Teaming Up for Renovation
When a top college football team swarms onto the field at a freshly renovated stadium, there is one feature every fan sees and appreciates: the turf. A strong, consistent playing surface is crucial to football programs at the Division I level, as sports turf managers know. For many programs, the optimal surface is natural turf, like the bluegrass the University of Iowa grounds crew installed last fall at Kinnick Stadium (Iowa City, Iowa), home to the Hawkeyes.
Jane Meyer, Ph.D., senior associate director of athletics at The University of Iowa, is in charge of the $87 million renovation of the 75-year-old stadium that included new turf. A state-of-the-art press box and scoreboard, more inside seating and an entirely new section and entrance beyond the south end zone are among the major improvements.
While new turf was expected near the end of the two-year project, sunny days intervened. Grounds directors can't control the weather, so all they can do is be versatile and be prepared to supply their organization with suitable options when weather makes life difficult for the key people using a facility. Meyer explains that the turf replacement done last October became necessary after a very hot, dry summer of 2005 in Iowa City.
“We didn't get the growth out of the turf that we wanted to last summer,” she says, noting that there were more than 40 days where the thermometer topped 90 degrees. With a maturing bluegrass field in place, the heat simply compromised the root system. It's an impossible balancing act with a mature field when the weather doesn't cooperate because if it's watered too much, the roots don't grow deep enough; too little, and it can't survive the scorching summer. Either way, the field is coming up in chunks on game day.
Ted Thorn, director of grounds, agrees that the stress from the excessive heat weakened the root system, leading to the decision to replace the turf with three kinds of bluegrass. The new field is maintained at 2.5 inches and gets about 1 inch of water a week from a traditional pop-up irrigation system. The turf is expected to be in play for about five years.
The $150,000 installation in October took just over a week and was wedged in between the third home game for the Hawkeyes and their fourth, two weeks later. Cale Doyle, the University of Iowa's sports turf manager, led the crew and contractors during the replacement effort.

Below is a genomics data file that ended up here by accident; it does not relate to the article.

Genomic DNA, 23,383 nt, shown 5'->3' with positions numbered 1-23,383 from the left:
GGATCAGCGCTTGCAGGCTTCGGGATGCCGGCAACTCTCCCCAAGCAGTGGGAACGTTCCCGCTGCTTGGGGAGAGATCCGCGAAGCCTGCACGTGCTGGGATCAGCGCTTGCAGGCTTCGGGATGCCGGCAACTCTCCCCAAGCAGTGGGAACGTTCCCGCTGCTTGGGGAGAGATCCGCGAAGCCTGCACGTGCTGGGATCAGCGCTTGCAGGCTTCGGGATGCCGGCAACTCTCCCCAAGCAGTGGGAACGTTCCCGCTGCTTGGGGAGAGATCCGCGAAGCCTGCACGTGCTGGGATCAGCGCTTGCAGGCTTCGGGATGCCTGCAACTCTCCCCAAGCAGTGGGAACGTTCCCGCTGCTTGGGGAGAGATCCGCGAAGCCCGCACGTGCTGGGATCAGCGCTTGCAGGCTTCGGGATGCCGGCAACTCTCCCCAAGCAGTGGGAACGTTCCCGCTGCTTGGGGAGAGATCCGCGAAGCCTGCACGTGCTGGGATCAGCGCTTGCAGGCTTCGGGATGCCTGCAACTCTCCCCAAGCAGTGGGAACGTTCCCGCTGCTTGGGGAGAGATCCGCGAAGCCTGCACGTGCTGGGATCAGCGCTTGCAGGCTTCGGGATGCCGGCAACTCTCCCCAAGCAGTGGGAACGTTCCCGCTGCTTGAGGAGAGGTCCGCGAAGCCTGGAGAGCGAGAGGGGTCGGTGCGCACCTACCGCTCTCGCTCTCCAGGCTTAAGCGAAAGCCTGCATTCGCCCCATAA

“It was a roaring success,” Thorn says, recognizing the new turf's performance in the final three home games for the Hawkeyes. He commended Doyle's crew on its high quality installation, noting that people installing the turf were a mix of the normal grounds crew, some contractors and some grounds employees “loaned” to the contractor. The hybrid crew provided the best mix of talent at the right cost.
The decision to go with natural turf was a no-brainer, Thorn adds. First, the coaching staff, led by 2002 AP Coach of the Year Kirk Ferentz, was heavily in favor of natural grass. The coaches prefer grass to artificial surfaces because it's cooler on hot days and safer for players, he says. Artificial surfaces are not as forgiving and are sometimes a factor in the injuries players experience. The team has one artificial surface practice facility that it uses so the coaching staff has experience with the pros and cons of the two types of playing surfaces. Thorn said the coaches' experience with various surfaces factored into the final decision.
Another big factor was the time involved. As you might guess, an artificial surface takes much longer to install. With nature not cooperating during the sizzling summer in Iowa last year, there would have been no time to replace the grass with an artificial surface during the football season. If all that were not enough to tip the scales, an artificial surface would have cost about $600,000 more, Thorn says.
A WHOLE NEW LOOK
The new turf will have a slightly different atmosphere than before as a new section of seating went in along the south end zone, which was open prior to 2005. That part of the big renovation changes the airflow in the stadium.
Sunshine and shadows will also influence the new turf, Meyer says, due to the final phase of the renovation which includes a new, taller press box and additional indoor seating that stretches all along the west side of the stadium. In years past, there were shadows on the field by 1 p.m. The structures along the west side are much taller, but it's very hard to predict how the new shadows will fall with the new press box, Meyer adds. It will mean some reduction in sunshine for parts of the field.
Beyond the turf, new locker rooms are part of the renovation as well. For fans, seating will top 70,000. Additional landscape work around the stadium and some parking is also being added. Concession stands are increasing and concourses on all sides of the stadium will be renovated by the time the project ends later this year.
But none of that makes any difference to the players when it comes to gaining ground. All that's required for a first down is solid footing — on new turf of course.
Michael Coleman is a freelance writer who resides in Olathe, Kan.
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